Home Energy Efficiency Renewable Energy Undercover Work at the State’s Central Heating and Cooling Plant
Undercover Work at the State’s Central Heating and Cooling Plant
Under the sidewalks of downtown Sacramento lays a labyrinth of narrow, sweltering and faintly lit concrete tunnels stretching out for more than two miles. The tunnels are part of the Central Heating and Cooling Plant — a facility that delivers hot and cold water that heats and cools more than five million square feet of state buildings, including the headquarters for the California Energy Commission.
On a hot day, the plant at 6th and Q streets moves more than 14,000 gallons of water per minute, said Kaeyrie Rodriguez, chief engineer for the plant, which is operated by the California Department of General Services. The oversized pipes, valves, fans, chillers, boilers and other equipment operate around the clock, 365 days a year, serving 23 state-owned buildings. The facility, which was built in 1968 and completed a major renovation in 2010, is a LEED platinum plant that was designed to provide safer and more reliable heating and cooling to state buildings, expand capacity, plus improve energy efficiency and environmental sustainability. While the plant features highly efficient gas-fired steam boilers and other equipment, a passerby might mistake it for something else.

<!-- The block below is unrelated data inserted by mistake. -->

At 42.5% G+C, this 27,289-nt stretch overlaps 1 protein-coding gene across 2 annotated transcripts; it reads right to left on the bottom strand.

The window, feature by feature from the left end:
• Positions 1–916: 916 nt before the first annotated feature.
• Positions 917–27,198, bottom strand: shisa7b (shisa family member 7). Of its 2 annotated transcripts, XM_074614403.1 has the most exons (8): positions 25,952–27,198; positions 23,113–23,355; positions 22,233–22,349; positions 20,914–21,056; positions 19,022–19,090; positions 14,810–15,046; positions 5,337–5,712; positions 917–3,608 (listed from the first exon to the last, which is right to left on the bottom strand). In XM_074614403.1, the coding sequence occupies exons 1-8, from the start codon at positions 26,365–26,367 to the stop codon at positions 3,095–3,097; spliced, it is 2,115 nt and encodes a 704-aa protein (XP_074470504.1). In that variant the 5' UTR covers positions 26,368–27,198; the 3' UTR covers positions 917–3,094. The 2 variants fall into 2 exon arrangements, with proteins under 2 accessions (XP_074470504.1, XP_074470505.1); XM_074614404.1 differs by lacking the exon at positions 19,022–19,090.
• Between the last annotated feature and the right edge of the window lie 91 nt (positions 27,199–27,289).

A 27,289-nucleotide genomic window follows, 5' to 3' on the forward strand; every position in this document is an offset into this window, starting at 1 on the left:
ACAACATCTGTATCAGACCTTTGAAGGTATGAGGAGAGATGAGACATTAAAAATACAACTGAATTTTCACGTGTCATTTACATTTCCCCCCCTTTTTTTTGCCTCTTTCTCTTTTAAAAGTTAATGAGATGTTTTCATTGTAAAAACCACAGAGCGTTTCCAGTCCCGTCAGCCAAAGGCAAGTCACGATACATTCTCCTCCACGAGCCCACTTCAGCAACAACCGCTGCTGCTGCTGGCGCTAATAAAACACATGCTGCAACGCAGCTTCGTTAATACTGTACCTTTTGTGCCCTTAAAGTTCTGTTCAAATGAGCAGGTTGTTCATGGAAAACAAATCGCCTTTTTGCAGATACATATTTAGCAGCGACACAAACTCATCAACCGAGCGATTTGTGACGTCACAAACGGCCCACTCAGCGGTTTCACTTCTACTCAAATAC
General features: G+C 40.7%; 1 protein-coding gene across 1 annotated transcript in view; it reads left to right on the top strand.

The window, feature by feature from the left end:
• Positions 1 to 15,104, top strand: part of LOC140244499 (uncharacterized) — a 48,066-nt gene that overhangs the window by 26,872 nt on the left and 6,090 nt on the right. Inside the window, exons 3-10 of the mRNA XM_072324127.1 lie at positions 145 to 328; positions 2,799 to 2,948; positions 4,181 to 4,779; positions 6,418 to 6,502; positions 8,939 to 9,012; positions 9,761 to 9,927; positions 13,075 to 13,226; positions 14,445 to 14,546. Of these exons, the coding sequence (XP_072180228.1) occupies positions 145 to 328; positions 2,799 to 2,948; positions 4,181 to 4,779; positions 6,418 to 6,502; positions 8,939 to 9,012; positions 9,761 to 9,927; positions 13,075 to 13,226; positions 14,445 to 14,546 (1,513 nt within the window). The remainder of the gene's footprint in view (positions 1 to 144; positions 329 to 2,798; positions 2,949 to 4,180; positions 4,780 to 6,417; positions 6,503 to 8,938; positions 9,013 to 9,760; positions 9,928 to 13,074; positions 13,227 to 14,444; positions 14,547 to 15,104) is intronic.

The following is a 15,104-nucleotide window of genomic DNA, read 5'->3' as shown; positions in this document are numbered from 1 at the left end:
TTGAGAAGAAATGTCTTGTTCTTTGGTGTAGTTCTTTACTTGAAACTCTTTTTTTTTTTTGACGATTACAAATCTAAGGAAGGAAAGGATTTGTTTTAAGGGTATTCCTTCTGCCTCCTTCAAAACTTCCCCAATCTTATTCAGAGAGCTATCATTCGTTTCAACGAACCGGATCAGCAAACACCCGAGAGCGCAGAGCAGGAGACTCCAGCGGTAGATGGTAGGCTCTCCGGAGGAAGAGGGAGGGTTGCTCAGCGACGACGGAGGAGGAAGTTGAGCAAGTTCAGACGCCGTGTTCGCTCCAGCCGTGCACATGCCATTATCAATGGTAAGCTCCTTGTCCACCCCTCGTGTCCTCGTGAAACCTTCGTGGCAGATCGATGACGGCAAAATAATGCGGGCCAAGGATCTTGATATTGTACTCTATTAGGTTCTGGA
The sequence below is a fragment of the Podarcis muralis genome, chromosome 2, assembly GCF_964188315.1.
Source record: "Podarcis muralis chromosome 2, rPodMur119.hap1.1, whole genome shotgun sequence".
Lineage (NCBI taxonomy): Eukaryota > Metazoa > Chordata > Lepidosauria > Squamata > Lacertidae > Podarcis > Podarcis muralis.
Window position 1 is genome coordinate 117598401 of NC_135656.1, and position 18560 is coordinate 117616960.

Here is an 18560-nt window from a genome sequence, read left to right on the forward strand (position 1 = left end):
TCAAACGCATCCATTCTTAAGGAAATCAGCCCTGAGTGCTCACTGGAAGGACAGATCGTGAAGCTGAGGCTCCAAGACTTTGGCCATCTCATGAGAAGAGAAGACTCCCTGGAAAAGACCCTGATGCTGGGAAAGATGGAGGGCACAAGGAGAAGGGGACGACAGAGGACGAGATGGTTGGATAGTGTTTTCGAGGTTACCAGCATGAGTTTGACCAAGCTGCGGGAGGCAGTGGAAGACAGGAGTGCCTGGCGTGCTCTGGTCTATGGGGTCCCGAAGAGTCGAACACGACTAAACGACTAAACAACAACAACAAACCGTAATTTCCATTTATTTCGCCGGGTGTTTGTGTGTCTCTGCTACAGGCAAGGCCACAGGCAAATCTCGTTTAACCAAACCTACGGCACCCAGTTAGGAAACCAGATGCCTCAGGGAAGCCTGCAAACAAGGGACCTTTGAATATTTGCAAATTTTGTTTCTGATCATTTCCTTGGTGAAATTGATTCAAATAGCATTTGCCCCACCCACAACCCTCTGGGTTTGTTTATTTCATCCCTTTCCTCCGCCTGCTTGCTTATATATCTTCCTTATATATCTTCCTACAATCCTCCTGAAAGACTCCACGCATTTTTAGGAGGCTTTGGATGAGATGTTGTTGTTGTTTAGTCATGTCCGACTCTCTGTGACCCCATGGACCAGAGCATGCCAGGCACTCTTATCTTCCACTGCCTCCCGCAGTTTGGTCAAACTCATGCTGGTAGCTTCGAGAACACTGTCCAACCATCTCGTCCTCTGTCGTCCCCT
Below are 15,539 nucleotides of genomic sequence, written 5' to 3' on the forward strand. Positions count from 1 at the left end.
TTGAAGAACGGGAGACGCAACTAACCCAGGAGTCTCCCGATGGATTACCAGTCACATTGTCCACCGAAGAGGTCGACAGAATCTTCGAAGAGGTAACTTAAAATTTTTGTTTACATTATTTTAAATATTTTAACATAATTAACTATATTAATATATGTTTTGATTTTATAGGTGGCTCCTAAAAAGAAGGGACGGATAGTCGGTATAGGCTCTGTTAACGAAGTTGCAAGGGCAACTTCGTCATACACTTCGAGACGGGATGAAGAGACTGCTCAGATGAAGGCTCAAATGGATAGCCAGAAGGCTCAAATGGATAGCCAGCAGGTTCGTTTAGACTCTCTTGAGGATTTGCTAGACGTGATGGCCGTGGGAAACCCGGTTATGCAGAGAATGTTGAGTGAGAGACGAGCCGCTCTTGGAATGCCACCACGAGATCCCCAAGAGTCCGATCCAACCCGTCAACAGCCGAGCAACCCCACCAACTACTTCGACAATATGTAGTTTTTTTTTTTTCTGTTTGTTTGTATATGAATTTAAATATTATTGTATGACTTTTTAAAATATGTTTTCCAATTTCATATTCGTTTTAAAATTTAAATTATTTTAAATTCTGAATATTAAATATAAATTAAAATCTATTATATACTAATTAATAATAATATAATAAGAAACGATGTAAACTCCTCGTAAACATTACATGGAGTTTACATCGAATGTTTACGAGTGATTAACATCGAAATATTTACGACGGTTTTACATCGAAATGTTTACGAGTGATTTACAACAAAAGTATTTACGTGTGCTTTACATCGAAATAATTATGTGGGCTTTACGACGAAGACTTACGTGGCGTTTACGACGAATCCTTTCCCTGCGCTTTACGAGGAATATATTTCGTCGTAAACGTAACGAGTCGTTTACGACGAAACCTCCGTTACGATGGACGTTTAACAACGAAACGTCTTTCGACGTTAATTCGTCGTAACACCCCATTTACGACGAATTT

When renovating, planners wanted a look that blended in with the downtown landscape. What they got was a clean, modern building and a new 140-foot tall thermal energy water silo with urban camouflage – a powder and royal blue paint scheme surrounded by silver cladding that doubles as a modern art piece. They also made sure the facility was quiet. There is very little noise except for what sounds like a water fountain somewhere off in the distance. That sound comes from the massive evaporative cooling tower on top of the main building. There, eight fans with blades larger than most commercial aircraft propellers remove heat from large water droplets raining down into huge collecting pools with the force and din of a Midwest downpour. What’s more, the facility uses photovoltaic panels in the parking lot to generate electricity for the office and support areas.